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Best Practices


  • Avoid using personal names in the subject line of email messages.
  • When appropriate, and in order to ensure privacy, when sending a group email, ensure that all recipient email addresses are contained in the “bcc” (blind copy) section so they cannot be seen/shared by recipients.
  • Email sensitive information, such as medical or financial information, only if it is absolutely necessary.
  • When forwarding an email with a long string of messages, delete all but the top message.


  • When faxing/copying sensitive personal information, stay by the machine at all times.
  • Delete phone messages.
  • You should only fax personal information that you would feel comfortable discussing over the telephone if it were your own personal information. Email sensitive information, such as medical or financial information, only if it is absolutely necessary.
  • When faxing sensitive personal information, consider the use of unique identifiers or codes to protect the identity of the individuals involved.
  • If personal information is mistakenly faxed to the wrong person and you can’t get the information back, notify the person responsible for privacy compliance in your organization. Your organization or public body should promptly notify the individual(s) whose personal information has been compromised, telling them the kind of information that has been compromised and steps that are being taken.

Office Practices

  • It is preferable to use interoffice envelopes for sending internal mail; however, if you re-use an envelope, remove the return address and any other identifying information.
  • Adopt a “clear desk” policy and ensure paper records are locked in a secure location with limited access.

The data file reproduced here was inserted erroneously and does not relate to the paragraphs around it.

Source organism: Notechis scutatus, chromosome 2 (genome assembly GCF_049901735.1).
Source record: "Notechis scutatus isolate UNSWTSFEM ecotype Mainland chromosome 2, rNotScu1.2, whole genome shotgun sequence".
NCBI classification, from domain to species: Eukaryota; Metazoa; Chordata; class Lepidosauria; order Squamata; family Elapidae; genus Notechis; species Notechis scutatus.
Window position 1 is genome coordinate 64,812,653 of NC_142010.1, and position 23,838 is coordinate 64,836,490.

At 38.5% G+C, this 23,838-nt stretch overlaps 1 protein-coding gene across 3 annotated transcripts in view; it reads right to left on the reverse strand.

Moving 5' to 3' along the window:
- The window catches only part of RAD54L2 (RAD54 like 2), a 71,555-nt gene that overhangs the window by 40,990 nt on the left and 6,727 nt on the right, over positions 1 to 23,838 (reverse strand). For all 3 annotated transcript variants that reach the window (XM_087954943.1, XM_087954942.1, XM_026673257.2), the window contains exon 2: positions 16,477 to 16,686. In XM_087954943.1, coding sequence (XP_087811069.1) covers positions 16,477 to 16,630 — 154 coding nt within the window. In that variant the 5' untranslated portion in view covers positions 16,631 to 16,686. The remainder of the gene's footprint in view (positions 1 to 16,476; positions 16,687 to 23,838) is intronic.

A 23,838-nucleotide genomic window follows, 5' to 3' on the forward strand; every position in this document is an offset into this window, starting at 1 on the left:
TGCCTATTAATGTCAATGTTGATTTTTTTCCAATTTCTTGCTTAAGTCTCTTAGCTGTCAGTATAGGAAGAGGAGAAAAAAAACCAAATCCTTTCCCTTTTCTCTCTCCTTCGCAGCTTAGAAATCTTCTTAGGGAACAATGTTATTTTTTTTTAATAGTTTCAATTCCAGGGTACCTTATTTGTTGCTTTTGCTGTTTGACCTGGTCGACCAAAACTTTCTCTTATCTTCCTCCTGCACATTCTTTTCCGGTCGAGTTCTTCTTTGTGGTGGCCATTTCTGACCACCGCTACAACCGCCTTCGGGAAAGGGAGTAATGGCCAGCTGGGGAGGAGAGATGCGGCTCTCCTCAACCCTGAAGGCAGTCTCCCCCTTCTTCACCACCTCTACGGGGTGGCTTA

• Student papers and lab reports must be given to students directly.

Electronic Storage of Information

  • Password protected
  • Encrypt electronic devices containing personal information.
  • Avoid storing personal information on portable electronic devices, including laptop hard drives.

Record Management

  • Written permission received from a student, by email, should be scanned into the Student Record.
  • Once a document has been finalized, delete all ‘draft’ paper and electronic copies.    
  • Limit the amount of personal information collected to that which is reasonably needed to meet departmental requirements.
  • Keep personal information only as long as necessary to meet business and legal requirements then securely destroy the information.
  • If minutes contain information of a personal nature – by naming or otherwise identifying individuals – precaution should be taken when storing.  The document should be marked “Confidential” and should only be distributed to committee members.

Collection, Retentions and Disposal

  • If you don’t need it, don’t keep it.
  • Maintaining personal information that is no longer useful is a security liability. When all relevant retention requirements have been met and the personal information is no longer relevant for business or legal reasons, destroy the information in a manner that will not compromise security or the privacy of the information.
  • Authority required for collection: 
    • FIPPA Act
    • Individual’s informed consent
  • Collect only information related to a program or activity, on a need-to-know basis.
  • Avoid using Social Insurance Numbers for identification purposes – if a S.I.N. is not necessary for program delivery, do not collect it.  
  • Routinely review personal information collection practices to determine the minimum personal information essential for operational requirements. Justify why particular information is necessary.

Outside the Office 

  • Never travel with personal information unless you absolutely must have it with you. If you take personal information with you, take the least amount that you need and leave the rest behind.
  • While away from the office, laptops and other electronic devices containing personal information should be kept with you.
  • Personal information should be stored on a password-protected storage device rather than the hard drive of your laptop or home computer.
  • Electronic records of sensitive personal information should be encrypted.
  • Avoid using cell phones to discuss personal information. Cell phone conversations can be easily overheard and can be intercepted.